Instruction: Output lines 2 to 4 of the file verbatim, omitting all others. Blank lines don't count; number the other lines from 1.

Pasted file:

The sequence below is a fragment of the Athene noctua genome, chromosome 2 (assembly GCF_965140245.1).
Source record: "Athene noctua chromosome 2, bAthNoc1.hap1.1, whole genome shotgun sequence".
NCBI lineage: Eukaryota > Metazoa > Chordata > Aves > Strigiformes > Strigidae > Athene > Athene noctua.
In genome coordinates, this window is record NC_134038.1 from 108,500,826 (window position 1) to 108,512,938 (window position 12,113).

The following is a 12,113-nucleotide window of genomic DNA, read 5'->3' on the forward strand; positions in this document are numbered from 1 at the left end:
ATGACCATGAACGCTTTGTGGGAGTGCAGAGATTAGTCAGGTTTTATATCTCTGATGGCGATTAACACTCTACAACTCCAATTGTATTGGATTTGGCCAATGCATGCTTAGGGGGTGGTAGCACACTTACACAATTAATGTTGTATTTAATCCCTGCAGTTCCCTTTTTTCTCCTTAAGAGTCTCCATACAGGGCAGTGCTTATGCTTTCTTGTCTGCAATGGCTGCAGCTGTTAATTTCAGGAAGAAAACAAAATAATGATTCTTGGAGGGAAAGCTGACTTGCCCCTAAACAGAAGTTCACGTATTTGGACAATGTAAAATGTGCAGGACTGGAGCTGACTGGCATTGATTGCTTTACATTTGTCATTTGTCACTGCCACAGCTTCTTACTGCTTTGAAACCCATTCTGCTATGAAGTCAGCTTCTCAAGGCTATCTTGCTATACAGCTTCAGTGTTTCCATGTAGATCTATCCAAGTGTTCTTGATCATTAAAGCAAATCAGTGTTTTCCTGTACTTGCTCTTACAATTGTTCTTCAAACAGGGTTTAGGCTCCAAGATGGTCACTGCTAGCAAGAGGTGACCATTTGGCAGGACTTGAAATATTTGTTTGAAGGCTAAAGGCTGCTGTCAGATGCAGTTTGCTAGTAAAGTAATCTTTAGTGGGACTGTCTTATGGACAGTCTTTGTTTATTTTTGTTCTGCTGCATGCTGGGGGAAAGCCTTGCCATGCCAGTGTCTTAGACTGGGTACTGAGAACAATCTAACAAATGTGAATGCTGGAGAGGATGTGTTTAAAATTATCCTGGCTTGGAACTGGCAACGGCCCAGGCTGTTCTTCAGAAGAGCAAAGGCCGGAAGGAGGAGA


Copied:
Source record: "Athene noctua chromosome 2, bAthNoc1.hap1.1, whole genome shotgun sequence".
NCBI lineage: Eukaryota > Metazoa > Chordata > Aves > Strigiformes > Strigidae > Athene > Athene noctua.
In genome coordinates, this window is record NC_134038.1 from 108,500,826 (window position 1) to 108,512,938 (window position 12,113).